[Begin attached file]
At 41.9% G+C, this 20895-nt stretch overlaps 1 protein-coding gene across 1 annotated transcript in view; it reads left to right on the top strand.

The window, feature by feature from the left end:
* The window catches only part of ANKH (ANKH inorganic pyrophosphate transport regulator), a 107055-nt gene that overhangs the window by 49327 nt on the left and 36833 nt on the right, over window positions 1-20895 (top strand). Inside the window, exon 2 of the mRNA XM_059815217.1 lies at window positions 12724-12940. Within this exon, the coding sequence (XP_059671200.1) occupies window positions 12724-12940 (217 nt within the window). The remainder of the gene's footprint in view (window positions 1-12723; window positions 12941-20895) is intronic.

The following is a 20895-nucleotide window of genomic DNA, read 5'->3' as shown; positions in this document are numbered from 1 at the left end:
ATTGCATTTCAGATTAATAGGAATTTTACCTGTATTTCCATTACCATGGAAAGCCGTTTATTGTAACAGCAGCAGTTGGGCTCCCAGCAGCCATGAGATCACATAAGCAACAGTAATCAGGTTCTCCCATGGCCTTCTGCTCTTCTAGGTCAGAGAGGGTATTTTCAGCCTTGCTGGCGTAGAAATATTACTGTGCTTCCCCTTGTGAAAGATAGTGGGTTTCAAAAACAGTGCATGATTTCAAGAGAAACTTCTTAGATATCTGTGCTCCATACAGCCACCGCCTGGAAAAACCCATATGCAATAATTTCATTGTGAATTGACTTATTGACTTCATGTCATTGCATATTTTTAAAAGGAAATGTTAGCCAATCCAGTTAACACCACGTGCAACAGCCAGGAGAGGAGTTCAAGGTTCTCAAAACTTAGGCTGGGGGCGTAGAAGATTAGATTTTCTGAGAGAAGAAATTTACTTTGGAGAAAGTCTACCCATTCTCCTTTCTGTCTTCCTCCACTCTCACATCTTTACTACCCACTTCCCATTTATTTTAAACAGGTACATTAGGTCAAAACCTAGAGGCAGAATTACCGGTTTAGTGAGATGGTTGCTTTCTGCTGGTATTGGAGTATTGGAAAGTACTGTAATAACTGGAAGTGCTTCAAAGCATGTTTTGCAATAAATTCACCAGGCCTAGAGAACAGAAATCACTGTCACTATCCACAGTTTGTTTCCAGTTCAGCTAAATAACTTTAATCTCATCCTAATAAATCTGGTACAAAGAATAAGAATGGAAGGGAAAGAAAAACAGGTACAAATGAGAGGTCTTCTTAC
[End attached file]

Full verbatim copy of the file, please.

At 41.9% G+C, this 20895-nt stretch overlaps 1 protein-coding gene across 1 annotated transcript in view; it reads left to right on the top strand.

The window, feature by feature from the left end:
* The window catches only part of ANKH (ANKH inorganic pyrophosphate transport regulator), a 107055-nt gene that overhangs the window by 49327 nt on the left and 36833 nt on the right, over window positions 1-20895 (top strand). Inside the window, exon 2 of the mRNA XM_059815217.1 lies at window positions 12724-12940. Within this exon, the coding sequence (XP_059671200.1) occupies window positions 12724-12940 (217 nt within the window). The remainder of the gene's footprint in view (window positions 1-12723; window positions 12941-20895) is intronic.

The following is a 20895-nucleotide window of genomic DNA, read 5'->3' as shown; positions in this document are numbered from 1 at the left end:
ATTGCATTTCAGATTAATAGGAATTTTACCTGTATTTCCATTACCATGGAAAGCCGTTTATTGTAACAGCAGCAGTTGGGCTCCCAGCAGCCATGAGATCACATAAGCAACAGTAATCAGGTTCTCCCATGGCCTTCTGCTCTTCTAGGTCAGAGAGGGTATTTTCAGCCTTGCTGGCGTAGAAATATTACTGTGCTTCCCCTTGTGAAAGATAGTGGGTTTCAAAAACAGTGCATGATTTCAAGAGAAACTTCTTAGATATCTGTGCTCCATACAGCCACCGCCTGGAAAAACCCATATGCAATAATTTCATTGTGAATTGACTTATTGACTTCATGTCATTGCATATTTTTAAAAGGAAATGTTAGCCAATCCAGTTAACACCACGTGCAACAGCCAGGAGAGGAGTTCAAGGTTCTCAAAACTTAGGCTGGGGGCGTAGAAGATTAGATTTTCTGAGAGAAGAAATTTACTTTGGAGAAAGTCTACCCATTCTCCTTTCTGTCTTCCTCCACTCTCACATCTTTACTACCCACTTCCCATTTATTTTAAACAGGTACATTAGGTCAAAACCTAGAGGCAGAATTACCGGTTTAGTGAGATGGTTGCTTTCTGCTGGTATTGGAGTATTGGAAAGTACTGTAATAACTGGAAGTGCTTCAAAGCATGTTTTGCAATAAATTCACCAGGCCTAGAGAACAGAAATCACTGTCACTATCCACAGTTTGTTTCCAGTTCAGCTAAATAACTTTAATCTCATCCTAATAAATCTGGTACAAAGAATAAGAATGGAAGGGAAAGAAAAACAGGTACAAATGAGAGGTCTTCTTAC